- Backup and recovery overview (SharePoint Server 2010)
- Plan for backup and recovery in SharePoint Server 2010
- Backup and recovery best practices (SharePoint Server 2010)
- Edited by Jason WarrenMVP Wednesday, March 14, 2012 5:30 PM Added some links
Great reply.. thank you very much .. so then I would assume most sites would use a combination of the two .. Full Farm backup (including content db etc) monthly, then differential weekly or something used only in cases of DR (or perhaps a MOCK restore?).. and also have a sql maintenance plan that does full and transaction log backups for being able to restore individual components on a needed basis? Have you heard of more sites leveraging snapshot databases of content databases for ease of unattached restores/speed of backups/size of backups? in lieu of keeping multiple standard backups on disk?
Database snapshots are perfectly fine, there's even an article on TechNet specific to SharePoint: http://technet.microsoft.com/en-us/library/ee748594.aspx. The recommendation there is you would use snapshots in addition to full farm backups.
My experience with most of my customers is they use a third-party tool for SharePoint backups. Usually the tool is the same tool they are using to backup their enterprise and they acquire a SharePoint add-on product (agent, extension, license, etc) or most recently it's a feature of their SAN. This way they can leverage their existing backup infrastructure and investment, backup SharePoint directly to the same backup media as the rest of their organization, and in most cases reap the benefits of item-level restore that most third-party SharePoint backup tools provide (they'd rather spend the money on the tool than the money restoring 100 GB databases, attaching them, and trying to locate a file to restore).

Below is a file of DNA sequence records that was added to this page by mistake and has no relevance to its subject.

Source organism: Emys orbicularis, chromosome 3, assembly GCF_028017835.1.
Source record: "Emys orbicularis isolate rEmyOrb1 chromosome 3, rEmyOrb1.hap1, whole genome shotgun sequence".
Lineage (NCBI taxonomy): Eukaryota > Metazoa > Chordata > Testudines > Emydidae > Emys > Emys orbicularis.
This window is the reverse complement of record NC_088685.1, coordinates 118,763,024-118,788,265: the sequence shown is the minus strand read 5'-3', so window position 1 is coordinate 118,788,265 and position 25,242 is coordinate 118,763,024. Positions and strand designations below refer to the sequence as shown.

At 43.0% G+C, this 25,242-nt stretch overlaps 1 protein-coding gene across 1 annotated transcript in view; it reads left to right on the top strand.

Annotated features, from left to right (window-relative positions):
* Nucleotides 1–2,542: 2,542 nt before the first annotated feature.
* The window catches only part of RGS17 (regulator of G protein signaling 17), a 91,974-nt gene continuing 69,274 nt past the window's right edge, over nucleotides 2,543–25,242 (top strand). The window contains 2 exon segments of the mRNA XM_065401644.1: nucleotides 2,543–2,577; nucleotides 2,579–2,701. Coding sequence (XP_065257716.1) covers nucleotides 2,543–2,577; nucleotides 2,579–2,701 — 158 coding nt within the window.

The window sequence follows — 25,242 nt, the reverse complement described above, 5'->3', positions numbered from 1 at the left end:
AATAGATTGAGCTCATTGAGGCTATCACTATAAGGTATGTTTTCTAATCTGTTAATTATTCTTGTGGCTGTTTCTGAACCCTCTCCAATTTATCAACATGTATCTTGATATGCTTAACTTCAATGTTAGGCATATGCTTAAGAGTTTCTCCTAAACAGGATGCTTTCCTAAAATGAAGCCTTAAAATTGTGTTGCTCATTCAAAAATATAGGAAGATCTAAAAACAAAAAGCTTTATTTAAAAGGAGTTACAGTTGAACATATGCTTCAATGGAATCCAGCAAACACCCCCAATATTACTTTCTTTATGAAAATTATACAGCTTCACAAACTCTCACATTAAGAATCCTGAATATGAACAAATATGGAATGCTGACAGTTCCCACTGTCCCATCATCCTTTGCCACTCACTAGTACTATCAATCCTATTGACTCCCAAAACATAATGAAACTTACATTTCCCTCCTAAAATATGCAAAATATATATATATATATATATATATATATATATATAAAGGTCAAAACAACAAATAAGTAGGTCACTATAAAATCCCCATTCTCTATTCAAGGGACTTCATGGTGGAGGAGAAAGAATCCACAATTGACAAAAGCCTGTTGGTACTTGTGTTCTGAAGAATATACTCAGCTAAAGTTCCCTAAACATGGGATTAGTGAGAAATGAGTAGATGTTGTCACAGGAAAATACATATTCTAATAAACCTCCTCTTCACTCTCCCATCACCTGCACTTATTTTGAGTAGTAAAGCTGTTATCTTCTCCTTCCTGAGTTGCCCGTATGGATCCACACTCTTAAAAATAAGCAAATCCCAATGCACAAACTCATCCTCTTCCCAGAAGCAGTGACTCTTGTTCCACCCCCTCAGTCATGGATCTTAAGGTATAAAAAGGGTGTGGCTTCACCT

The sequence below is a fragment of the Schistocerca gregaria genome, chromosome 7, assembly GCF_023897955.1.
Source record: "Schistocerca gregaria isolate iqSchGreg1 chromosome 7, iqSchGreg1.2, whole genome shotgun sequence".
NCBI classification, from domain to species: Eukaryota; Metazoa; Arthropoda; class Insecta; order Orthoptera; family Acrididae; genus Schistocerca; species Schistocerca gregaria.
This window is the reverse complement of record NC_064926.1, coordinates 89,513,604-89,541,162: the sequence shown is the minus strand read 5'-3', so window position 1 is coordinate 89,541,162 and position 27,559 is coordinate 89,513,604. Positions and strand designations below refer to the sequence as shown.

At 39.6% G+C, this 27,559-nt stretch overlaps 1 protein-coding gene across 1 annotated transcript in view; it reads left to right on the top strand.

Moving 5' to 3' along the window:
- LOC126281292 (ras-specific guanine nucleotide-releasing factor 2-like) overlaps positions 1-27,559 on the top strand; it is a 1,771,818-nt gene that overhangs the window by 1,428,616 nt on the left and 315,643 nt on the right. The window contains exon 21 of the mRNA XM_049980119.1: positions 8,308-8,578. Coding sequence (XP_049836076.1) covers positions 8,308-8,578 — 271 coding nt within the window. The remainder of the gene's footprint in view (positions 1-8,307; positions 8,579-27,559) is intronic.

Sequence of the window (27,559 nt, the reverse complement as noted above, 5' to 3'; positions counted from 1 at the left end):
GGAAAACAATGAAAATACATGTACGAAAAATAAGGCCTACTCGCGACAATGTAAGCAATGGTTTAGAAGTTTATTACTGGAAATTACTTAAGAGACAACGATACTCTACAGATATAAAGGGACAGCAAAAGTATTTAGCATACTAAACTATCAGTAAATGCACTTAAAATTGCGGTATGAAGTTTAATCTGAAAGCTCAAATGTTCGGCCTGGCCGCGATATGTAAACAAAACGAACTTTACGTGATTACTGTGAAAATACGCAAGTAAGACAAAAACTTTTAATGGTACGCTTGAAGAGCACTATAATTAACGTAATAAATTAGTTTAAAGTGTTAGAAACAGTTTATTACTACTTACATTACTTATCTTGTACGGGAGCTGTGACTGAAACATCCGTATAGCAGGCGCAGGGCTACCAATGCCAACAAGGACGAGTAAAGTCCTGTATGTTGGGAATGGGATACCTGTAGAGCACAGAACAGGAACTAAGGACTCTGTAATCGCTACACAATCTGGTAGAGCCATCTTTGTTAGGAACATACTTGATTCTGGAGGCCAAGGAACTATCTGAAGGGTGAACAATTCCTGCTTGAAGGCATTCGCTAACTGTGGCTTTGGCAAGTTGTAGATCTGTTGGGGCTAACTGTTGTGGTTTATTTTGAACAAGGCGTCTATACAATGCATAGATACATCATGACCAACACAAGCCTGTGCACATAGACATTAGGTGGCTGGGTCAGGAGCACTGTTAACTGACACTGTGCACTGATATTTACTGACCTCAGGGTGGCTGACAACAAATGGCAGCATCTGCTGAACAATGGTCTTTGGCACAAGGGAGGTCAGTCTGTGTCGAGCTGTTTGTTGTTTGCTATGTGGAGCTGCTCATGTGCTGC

I strongly disagree that the Farm Backup option stores the SQL database backups is such a way that is "non-trival" to restore to SQL Server. I routinely do this. All you need to do is open up spbackup.log, find your database (as named in SQL Management Studio), then find the name SharePoint used to save the file to disk. Take that file and simply restore it into SQL Server.
We typically use the SharePoint Full backup twice a month.
This is mainly because we have a stable environment without a lot of setting change, I would advise more frequent farm backups for a farm that is being implemented or is going through multiple setting changes.
For content databases we do full SQL backups twice a week with differential backups every day and trans backups every half hour.
This is specifically for the content databases so we can recover with a very specific RPO (less content loss the better) and rapid RTO (time to recover data).
When creating a backup and recovery plan pay attention to what can be restored via SharePoint and what can be restored with other tools.
Specifically the entire farm, service applications, and web applications.
SQL backup/restore alone will not give you a fully operational farm.
At the end of the day it is a mix of SharePoint backup/restore and SQL backup/restore.
The rule of thumb I go by is SharePoint backup/restore is good for configuration that doesn't change often and SQL backup/restore for content and data that changes often.
We use this plan on a public website based on WCM with tons of edits hourly with a successful 99.9 SLA.
Like many things, the way you accomplish tasks in SharePoint is based on "It Depends".